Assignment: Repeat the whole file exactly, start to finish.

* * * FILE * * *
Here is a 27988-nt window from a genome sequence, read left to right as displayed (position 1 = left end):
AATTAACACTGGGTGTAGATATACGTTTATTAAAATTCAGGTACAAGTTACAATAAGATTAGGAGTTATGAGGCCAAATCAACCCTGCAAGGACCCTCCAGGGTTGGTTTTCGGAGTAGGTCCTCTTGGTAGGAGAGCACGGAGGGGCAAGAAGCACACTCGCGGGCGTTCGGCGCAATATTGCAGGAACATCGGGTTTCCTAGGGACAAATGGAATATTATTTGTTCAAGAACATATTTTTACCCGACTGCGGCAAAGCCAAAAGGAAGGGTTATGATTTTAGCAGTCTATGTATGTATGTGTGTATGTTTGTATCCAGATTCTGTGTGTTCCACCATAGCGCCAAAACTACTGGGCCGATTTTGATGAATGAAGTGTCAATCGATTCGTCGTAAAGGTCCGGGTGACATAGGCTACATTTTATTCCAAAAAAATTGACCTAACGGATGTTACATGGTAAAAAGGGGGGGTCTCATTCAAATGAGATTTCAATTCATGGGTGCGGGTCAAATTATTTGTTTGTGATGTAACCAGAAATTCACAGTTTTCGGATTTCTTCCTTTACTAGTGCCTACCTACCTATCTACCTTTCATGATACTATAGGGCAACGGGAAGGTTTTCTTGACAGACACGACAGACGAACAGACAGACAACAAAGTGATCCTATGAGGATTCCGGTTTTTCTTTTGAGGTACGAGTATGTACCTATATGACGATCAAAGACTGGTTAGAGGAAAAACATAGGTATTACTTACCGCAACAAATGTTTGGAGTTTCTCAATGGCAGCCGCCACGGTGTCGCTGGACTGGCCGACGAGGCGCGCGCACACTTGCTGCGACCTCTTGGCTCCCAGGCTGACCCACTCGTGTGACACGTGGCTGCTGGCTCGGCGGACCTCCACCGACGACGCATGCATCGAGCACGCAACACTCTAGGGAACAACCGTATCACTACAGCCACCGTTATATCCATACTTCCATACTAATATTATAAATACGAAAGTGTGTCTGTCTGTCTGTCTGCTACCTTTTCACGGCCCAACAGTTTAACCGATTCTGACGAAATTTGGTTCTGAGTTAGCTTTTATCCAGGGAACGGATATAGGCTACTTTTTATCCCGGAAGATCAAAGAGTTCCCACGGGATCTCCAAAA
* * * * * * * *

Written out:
Here is a 27988-nt window from a genome sequence, read left to right as displayed (position 1 = left end):
AATTAACACTGGGTGTAGATATACGTTTATTAAAATTCAGGTACAAGTTACAATAAGATTAGGAGTTATGAGGCCAAATCAACCCTGCAAGGACCCTCCAGGGTTGGTTTTCGGAGTAGGTCCTCTTGGTAGGAGAGCACGGAGGGGCAAGAAGCACACTCGCGGGCGTTCGGCGCAATATTGCAGGAACATCGGGTTTCCTAGGGACAAATGGAATATTATTTGTTCAAGAACATATTTTTACCCGACTGCGGCAAAGCCAAAAGGAAGGGTTATGATTTTAGCAGTCTATGTATGTATGTGTGTATGTTTGTATCCAGATTCTGTGTGTTCCACCATAGCGCCAAAACTACTGGGCCGATTTTGATGAATGAAGTGTCAATCGATTCGTCGTAAAGGTCCGGGTGACATAGGCTACATTTTATTCCAAAAAAATTGACCTAACGGATGTTACATGGTAAAAAGGGGGGGTCTCATTCAAATGAGATTTCAATTCATGGGTGCGGGTCAAATTATTTGTTTGTGATGTAACCAGAAATTCACAGTTTTCGGATTTCTTCCTTTACTAGTGCCTACCTACCTATCTACCTTTCATGATACTATAGGGCAACGGGAAGGTTTTCTTGACAGACACGACAGACGAACAGACAGACAACAAAGTGATCCTATGAGGATTCCGGTTTTTCTTTTGAGGTACGAGTATGTACCTATATGACGATCAAAGACTGGTTAGAGGAAAAACATAGGTATTACTTACCGCAACAAATGTTTGGAGTTTCTCAATGGCAGCCGCCACGGTGTCGCTGGACTGGCCGACGAGGCGCGCGCACACTTGCTGCGACCTCTTGGCTCCCAGGCTGACCCACTCGTGTGACACGTGGCTGCTGGCTCGGCGGACCTCCACCGACGACGCATGCATCGAGCACGCAACACTCTAGGGAACAACCGTATCACTACAGCCACCGTTATATCCATACTTCCATACTAATATTATAAATACGAAAGTGTGTCTGTCTGTCTGTCTGCTACCTTTTCACGGCCCAACAGTTTAACCGATTCTGACGAAATTTGGTTCTGAGTTAGCTTTTATCCAGGGAACGGATATAGGCTACTTTTTATCCCGGAAGATCAAAGAGTTCCCACGGGATCTCCAAAA